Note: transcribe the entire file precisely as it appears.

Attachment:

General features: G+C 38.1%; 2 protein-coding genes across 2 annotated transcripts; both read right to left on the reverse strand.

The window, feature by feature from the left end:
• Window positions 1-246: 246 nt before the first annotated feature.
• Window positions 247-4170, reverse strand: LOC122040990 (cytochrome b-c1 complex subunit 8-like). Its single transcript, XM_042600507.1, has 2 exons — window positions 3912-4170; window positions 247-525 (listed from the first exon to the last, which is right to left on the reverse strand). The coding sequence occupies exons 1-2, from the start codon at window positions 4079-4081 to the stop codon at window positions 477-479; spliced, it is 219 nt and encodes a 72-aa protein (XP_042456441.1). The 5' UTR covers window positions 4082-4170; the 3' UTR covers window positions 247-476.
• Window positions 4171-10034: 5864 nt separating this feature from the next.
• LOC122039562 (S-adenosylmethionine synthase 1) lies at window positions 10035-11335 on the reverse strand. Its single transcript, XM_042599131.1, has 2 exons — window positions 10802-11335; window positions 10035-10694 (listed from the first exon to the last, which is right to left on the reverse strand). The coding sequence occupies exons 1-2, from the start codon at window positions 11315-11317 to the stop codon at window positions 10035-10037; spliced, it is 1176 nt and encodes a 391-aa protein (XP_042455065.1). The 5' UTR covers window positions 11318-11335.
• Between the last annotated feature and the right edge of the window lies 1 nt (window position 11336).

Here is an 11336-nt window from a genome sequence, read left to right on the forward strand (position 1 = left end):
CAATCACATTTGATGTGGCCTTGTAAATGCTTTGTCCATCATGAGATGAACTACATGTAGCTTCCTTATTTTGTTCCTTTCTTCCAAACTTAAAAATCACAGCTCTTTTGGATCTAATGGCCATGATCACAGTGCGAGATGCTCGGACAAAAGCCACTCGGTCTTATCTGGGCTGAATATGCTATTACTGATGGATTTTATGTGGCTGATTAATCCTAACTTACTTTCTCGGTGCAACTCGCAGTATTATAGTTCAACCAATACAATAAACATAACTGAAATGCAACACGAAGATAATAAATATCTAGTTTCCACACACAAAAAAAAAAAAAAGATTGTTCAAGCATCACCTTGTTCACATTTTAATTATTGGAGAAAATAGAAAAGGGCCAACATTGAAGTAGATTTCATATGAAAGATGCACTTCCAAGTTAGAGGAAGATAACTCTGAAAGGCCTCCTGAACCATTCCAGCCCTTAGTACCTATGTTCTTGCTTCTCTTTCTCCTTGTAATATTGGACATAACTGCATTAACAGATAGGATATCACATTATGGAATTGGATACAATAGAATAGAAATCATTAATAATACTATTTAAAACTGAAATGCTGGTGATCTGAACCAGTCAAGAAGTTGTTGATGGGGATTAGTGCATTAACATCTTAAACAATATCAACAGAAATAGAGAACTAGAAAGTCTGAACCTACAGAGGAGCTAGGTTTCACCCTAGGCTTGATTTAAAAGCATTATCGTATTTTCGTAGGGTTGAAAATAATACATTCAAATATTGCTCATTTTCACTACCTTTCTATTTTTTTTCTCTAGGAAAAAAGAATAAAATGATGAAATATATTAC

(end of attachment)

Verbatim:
General features: G+C 38.1%; 2 protein-coding genes across 2 annotated transcripts; both read right to left on the reverse strand.

The window, feature by feature from the left end:
• Window positions 1-246: 246 nt before the first annotated feature.
• Window positions 247-4170, reverse strand: LOC122040990 (cytochrome b-c1 complex subunit 8-like). Its single transcript, XM_042600507.1, has 2 exons — window positions 3912-4170; window positions 247-525 (listed from the first exon to the last, which is right to left on the reverse strand). The coding sequence occupies exons 1-2, from the start codon at window positions 4079-4081 to the stop codon at window positions 477-479; spliced, it is 219 nt and encodes a 72-aa protein (XP_042456441.1). The 5' UTR covers window positions 4082-4170; the 3' UTR covers window positions 247-476.
• Window positions 4171-10034: 5864 nt separating this feature from the next.
• LOC122039562 (S-adenosylmethionine synthase 1) lies at window positions 10035-11335 on the reverse strand. Its single transcript, XM_042599131.1, has 2 exons — window positions 10802-11335; window positions 10035-10694 (listed from the first exon to the last, which is right to left on the reverse strand). The coding sequence occupies exons 1-2, from the start codon at window positions 11315-11317 to the stop codon at window positions 10035-10037; spliced, it is 1176 nt and encodes a 391-aa protein (XP_042455065.1). The 5' UTR covers window positions 11318-11335.
• Between the last annotated feature and the right edge of the window lies 1 nt (window position 11336).

Here is an 11336-nt window from a genome sequence, read left to right on the forward strand (position 1 = left end):
CAATCACATTTGATGTGGCCTTGTAAATGCTTTGTCCATCATGAGATGAACTACATGTAGCTTCCTTATTTTGTTCCTTTCTTCCAAACTTAAAAATCACAGCTCTTTTGGATCTAATGGCCATGATCACAGTGCGAGATGCTCGGACAAAAGCCACTCGGTCTTATCTGGGCTGAATATGCTATTACTGATGGATTTTATGTGGCTGATTAATCCTAACTTACTTTCTCGGTGCAACTCGCAGTATTATAGTTCAACCAATACAATAAACATAACTGAAATGCAACACGAAGATAATAAATATCTAGTTTCCACACACAAAAAAAAAAAAAAGATTGTTCAAGCATCACCTTGTTCACATTTTAATTATTGGAGAAAATAGAAAAGGGCCAACATTGAAGTAGATTTCATATGAAAGATGCACTTCCAAGTTAGAGGAAGATAACTCTGAAAGGCCTCCTGAACCATTCCAGCCCTTAGTACCTATGTTCTTGCTTCTCTTTCTCCTTGTAATATTGGACATAACTGCATTAACAGATAGGATATCACATTATGGAATTGGATACAATAGAATAGAAATCATTAATAATACTATTTAAAACTGAAATGCTGGTGATCTGAACCAGTCAAGAAGTTGTTGATGGGGATTAGTGCATTAACATCTTAAACAATATCAACAGAAATAGAGAACTAGAAAGTCTGAACCTACAGAGGAGCTAGGTTTCACCCTAGGCTTGATTTAAAAGCATTATCGTATTTTCGTAGGGTTGAAAATAATACATTCAAATATTGCTCATTTTCACTACCTTTCTATTTTTTTTCTCTAGGAAAAAAGAATAAAATGATGAAATATATTAC